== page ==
In conclusion it must also be said that the story of the papal institution has been haunted by grabs for power, accumulation of wealth, immorality and sin. Though the Catholic church claims that the Pope has not erred and has never taught in contradiction to Scripture I think history is replete with examples of both action and teaching which do not reflect infallibility. This only means that Popes are people and are in no way infallible. The highest authority for the church has never been the succession in Rome, but the apostolic teaching of Scripture being faithfully entrusted and passed on through the ages. We trust not hierarchy or power to maintain the church, but the Spirit and the Word of God. There are errors on all sides...Protestant, Orthodox and Catholic. Yet our disputes are resolved in humility, standing under, not over the very Word of God in Scripture. History and our lives are messy, we no doubt move forward with truth and error. But much as Luther echoed long ago under great pressure to recant his views-Our consciences are chained to the Word of God...here we stand, we can do no other.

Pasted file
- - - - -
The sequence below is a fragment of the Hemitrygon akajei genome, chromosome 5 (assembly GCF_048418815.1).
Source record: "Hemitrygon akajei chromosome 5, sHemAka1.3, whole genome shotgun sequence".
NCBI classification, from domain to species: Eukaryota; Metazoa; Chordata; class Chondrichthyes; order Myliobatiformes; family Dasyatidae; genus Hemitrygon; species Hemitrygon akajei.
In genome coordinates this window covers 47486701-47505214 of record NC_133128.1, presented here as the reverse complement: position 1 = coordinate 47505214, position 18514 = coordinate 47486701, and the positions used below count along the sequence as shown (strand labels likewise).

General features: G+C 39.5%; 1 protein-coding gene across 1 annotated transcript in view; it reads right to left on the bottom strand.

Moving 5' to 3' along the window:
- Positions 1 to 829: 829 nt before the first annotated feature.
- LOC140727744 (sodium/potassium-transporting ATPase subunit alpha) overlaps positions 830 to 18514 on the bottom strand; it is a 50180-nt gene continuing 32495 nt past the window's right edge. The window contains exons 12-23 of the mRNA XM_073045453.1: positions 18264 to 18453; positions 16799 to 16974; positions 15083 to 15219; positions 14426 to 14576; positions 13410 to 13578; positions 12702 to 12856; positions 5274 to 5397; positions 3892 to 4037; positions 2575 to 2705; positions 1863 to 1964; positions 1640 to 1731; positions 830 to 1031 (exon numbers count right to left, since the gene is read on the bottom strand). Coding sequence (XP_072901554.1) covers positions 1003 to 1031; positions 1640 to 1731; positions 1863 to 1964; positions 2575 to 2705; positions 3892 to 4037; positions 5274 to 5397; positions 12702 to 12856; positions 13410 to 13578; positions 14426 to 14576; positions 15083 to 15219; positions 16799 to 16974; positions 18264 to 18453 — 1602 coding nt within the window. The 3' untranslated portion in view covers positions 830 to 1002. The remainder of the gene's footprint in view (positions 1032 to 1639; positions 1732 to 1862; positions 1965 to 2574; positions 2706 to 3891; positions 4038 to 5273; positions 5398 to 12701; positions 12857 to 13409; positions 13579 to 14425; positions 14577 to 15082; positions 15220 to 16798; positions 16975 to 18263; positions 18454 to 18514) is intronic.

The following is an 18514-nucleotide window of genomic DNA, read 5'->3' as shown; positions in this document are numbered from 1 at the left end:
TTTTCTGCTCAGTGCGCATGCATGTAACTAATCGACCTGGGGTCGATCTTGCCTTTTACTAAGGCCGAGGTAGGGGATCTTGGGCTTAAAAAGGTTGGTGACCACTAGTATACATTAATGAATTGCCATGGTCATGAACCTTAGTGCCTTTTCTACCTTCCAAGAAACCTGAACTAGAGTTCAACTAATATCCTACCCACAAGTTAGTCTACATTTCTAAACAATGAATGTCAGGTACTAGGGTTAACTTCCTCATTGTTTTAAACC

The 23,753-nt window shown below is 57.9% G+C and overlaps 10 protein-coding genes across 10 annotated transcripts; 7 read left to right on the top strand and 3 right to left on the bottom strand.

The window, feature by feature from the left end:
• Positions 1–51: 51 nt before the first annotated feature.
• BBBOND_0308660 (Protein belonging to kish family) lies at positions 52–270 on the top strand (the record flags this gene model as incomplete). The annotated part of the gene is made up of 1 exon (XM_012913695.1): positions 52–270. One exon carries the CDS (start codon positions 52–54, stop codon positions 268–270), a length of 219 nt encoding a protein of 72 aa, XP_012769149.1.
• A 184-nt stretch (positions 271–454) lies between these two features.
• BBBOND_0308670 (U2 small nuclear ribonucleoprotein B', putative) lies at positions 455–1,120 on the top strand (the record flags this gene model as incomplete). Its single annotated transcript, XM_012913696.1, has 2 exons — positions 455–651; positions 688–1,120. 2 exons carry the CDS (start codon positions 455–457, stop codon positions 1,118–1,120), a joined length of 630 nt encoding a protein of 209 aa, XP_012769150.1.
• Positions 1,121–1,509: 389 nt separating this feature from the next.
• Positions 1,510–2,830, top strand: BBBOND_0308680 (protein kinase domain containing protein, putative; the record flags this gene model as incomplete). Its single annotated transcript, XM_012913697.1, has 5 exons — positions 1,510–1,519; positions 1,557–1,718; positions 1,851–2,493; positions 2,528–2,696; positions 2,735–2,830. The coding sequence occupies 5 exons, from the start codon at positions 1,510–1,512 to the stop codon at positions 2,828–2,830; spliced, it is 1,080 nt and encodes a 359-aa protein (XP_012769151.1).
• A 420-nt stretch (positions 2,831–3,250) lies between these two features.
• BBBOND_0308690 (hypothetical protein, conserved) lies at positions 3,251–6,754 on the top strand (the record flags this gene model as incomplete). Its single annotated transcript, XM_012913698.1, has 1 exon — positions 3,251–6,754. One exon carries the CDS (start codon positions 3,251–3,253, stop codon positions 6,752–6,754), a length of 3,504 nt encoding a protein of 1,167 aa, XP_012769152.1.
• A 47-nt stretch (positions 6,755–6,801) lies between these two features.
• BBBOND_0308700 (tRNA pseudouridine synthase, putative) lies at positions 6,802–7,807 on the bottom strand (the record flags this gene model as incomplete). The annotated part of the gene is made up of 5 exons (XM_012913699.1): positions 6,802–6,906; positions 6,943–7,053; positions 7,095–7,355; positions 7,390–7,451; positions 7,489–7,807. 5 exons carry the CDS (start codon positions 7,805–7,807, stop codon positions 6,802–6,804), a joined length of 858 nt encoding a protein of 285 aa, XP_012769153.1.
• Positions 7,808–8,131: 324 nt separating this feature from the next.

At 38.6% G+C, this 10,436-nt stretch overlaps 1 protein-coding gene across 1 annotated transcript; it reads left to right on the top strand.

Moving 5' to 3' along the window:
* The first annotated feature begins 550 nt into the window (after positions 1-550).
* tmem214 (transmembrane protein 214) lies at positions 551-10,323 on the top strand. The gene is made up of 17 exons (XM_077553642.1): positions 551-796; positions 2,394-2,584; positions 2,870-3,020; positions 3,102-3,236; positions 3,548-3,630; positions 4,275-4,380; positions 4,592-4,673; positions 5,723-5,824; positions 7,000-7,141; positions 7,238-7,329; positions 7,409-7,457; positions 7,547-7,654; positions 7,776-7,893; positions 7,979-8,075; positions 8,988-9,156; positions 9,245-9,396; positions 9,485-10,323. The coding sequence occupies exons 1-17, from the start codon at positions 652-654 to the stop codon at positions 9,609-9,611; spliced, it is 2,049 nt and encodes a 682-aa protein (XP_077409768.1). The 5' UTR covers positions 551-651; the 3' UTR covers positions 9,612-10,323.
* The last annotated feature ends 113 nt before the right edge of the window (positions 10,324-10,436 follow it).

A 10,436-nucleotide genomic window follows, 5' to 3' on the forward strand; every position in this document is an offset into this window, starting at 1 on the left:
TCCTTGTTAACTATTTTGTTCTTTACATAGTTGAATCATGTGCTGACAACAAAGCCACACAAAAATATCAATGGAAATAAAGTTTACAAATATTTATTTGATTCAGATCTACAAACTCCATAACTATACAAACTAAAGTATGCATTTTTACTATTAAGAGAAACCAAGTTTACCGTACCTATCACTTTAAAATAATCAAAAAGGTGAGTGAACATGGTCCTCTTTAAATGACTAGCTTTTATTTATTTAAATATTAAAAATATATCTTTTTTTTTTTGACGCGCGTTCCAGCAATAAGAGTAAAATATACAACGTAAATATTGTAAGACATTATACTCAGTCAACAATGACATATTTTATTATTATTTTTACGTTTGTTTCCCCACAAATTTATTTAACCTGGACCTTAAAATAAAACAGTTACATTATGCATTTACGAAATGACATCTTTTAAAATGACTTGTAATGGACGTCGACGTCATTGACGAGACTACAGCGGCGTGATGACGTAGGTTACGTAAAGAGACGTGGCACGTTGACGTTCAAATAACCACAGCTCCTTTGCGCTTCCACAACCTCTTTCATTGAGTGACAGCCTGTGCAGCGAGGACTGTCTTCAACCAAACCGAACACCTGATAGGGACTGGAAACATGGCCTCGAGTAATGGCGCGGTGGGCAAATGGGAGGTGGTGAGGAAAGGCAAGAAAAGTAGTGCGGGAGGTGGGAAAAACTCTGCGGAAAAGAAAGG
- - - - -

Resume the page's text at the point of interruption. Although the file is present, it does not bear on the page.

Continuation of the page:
1. It should be noted that in the Roman religion that Scripture and the teaching Tradition of the church are equal forms of authority which are seen as complementary and never contradictory. Protestants hold that Scripture is the supreme authority and is the corrective and judge of all human teaching in the church.
2. Irenaues, Against Heresies 3.3.2-http://www.ccel.org/ccel/schaff/anf01.ix.iv.iv.html
3. For a good summary of church history during this era see Justo Gonzalez, The Story of Christianity, Vol 1 (New York: HarperOne, 1984) - See particularly the chapter on the Medieval Papacy.